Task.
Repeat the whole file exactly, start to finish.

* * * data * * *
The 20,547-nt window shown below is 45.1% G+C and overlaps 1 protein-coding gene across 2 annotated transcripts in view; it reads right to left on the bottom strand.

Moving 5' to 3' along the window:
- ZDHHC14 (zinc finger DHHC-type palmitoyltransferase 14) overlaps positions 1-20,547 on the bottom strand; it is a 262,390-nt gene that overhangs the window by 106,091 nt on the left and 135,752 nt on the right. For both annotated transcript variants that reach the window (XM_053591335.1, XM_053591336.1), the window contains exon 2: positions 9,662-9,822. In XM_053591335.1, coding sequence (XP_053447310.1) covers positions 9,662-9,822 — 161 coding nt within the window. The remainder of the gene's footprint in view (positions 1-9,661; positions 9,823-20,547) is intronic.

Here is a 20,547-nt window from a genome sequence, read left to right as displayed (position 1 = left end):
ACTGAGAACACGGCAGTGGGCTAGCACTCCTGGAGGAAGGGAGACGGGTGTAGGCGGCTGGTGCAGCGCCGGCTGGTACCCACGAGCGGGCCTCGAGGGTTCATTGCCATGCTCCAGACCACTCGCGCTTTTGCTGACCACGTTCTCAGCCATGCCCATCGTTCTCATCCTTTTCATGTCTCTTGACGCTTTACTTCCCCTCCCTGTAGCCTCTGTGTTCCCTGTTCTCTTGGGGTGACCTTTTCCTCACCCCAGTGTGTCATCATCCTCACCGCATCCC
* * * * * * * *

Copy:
The 20,547-nt window shown below is 45.1% G+C and overlaps 1 protein-coding gene across 2 annotated transcripts in view; it reads right to left on the bottom strand.

Moving 5' to 3' along the window:
- ZDHHC14 (zinc finger DHHC-type palmitoyltransferase 14) overlaps positions 1-20,547 on the bottom strand; it is a 262,390-nt gene that overhangs the window by 106,091 nt on the left and 135,752 nt on the right. For both annotated transcript variants that reach the window (XM_053591335.1, XM_053591336.1), the window contains exon 2: positions 9,662-9,822. In XM_053591335.1, coding sequence (XP_053447310.1) covers positions 9,662-9,822 — 161 coding nt within the window. The remainder of the gene's footprint in view (positions 1-9,661; positions 9,823-20,547) is intronic.

Here is a 20,547-nt window from a genome sequence, read left to right as displayed (position 1 = left end):
ACTGAGAACACGGCAGTGGGCTAGCACTCCTGGAGGAAGGGAGACGGGTGTAGGCGGCTGGTGCAGCGCCGGCTGGTACCCACGAGCGGGCCTCGAGGGTTCATTGCCATGCTCCAGACCACTCGCGCTTTTGCTGACCACGTTCTCAGCCATGCCCATCGTTCTCATCCTTTTCATGTCTCTTGACGCTTTACTTCCCCTCCCTGTAGCCTCTGTGTTCCCTGTTCTCTTGGGGTGACCTTTTCCTCACCCCAGTGTGTCATCATCCTCACCGCATCCC